A true understanding goes beyond getting your product to market.
Knowing your supply chain means you're managing your production effectively.
What is a supply chain?
The basic business definition of a Supply Chain: entire network of entities, directly or indirectly interlinked and interdependent in serving the same consumer or customer. This broad definition can be confusing when talking about Supply Chain Management for Craft Breweries and Cideries.
Your supply chain starts with your raw ingredients, packaging, and any other items you bring in to the warehouse to use in creating your products. Your supply chain ends when your craft beer is poured into a glass at the retailer level. It is every step of the process that you take in production, storage, distribution, and sales.
Why is knowing your supply chain important?
Knowing your supply chain isn’t just about making sure you’re taking the steps you need to get your products to market. It’s about making sure you’re operating efficiently and effectively, and being sure that you’re accounting for resources coming in and products going out that effect your bottom line. Your accounting department (even if it’s just one person) needs to know how much you’re spending and how much you’re making.
It’s also about tracking quality. For example, if you find out you accidentally added a bad batch of hops into a beer, knowing exactly which batch of beer those hops went in can help you pull back only the beer in that batch.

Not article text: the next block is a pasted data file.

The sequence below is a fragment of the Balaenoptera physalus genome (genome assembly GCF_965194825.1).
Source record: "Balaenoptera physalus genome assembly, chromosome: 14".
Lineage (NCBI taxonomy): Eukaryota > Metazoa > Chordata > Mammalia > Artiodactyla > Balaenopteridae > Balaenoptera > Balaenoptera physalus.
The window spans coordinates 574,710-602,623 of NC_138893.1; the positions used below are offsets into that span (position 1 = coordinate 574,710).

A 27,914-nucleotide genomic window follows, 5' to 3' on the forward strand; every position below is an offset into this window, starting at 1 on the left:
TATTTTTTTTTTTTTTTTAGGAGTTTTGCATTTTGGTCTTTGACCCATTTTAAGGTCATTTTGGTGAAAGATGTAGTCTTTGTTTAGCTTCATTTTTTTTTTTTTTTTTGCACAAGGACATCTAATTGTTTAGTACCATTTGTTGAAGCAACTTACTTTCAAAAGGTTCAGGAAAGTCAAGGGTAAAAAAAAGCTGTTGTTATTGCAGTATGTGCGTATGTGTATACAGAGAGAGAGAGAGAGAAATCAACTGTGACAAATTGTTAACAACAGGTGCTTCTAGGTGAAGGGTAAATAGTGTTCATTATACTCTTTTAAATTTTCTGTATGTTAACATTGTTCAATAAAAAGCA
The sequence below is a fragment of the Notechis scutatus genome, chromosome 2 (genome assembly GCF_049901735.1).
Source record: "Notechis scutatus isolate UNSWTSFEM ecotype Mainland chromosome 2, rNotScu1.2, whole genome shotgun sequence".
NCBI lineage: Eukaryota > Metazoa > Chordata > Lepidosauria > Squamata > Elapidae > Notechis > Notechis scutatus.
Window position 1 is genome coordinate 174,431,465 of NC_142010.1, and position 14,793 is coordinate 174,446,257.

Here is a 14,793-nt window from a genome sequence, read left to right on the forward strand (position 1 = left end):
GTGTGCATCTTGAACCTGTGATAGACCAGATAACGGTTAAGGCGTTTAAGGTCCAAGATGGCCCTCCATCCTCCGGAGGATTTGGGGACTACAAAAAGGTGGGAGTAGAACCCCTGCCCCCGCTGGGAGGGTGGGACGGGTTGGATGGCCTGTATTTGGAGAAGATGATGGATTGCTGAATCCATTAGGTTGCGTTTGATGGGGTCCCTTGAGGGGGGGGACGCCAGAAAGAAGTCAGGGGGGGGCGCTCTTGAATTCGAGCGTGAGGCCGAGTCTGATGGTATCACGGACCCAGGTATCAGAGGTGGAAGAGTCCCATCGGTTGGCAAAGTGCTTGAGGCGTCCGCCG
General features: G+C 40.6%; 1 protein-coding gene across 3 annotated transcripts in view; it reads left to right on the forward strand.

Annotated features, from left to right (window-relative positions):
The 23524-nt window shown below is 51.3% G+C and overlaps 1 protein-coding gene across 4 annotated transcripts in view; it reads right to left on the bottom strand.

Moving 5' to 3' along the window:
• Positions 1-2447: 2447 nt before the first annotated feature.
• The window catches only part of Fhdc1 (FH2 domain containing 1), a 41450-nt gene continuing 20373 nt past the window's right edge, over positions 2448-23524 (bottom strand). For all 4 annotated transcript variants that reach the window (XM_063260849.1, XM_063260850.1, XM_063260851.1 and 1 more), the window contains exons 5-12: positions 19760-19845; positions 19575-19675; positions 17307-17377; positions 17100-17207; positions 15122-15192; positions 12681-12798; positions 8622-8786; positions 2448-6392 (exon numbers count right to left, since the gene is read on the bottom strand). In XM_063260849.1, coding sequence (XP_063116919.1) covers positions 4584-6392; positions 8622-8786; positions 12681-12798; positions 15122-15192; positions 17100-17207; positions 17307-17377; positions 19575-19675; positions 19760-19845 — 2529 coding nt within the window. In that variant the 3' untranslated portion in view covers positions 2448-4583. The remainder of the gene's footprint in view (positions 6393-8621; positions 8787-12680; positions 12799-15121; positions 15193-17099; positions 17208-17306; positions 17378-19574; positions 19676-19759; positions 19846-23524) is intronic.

Most importantly, knowing your supply chain is important for ensuring that you’re managing your production effectively. Avoiding out of stock items, keg inventory, and packaging is all a part of your supply chain that could cause issues if inventory isn’t monitored.
How can you better manage your supply chain?
There are several ways to better manage your supply chain.
Orchestrated Beer. This inventory and accounting management software is the accounting department’s dream come true. From tracking raw ingredients, to batches of beer, to number of t-shirts in inventory, this can be a huge improvement to your current accounting and inventory practices.
Other Manufacturing Software. Orchestrated beer can be an investment that your brewery may not be ready to make, there are more generic software programs (like ShopTech) that will help you manage the elements of your supply chain.
VIP. VIP covers a different side of your supply chain than orchestrated beer, tracking depletions at accounts. Knowing who is buying your final product can help you build relationships to move more product.
Before you can implement these systems though, you need to know every step of your supply chain, and the processes within them. Sit down with your brewers, sales team, and accounting department to lay out exactly what happens from sourcing hops all the way to getting your tap handle stickers into bars and restaurants. Understanding every piece can help you find and fix inefficiencies, implement new processes, and better manage your supply chain.
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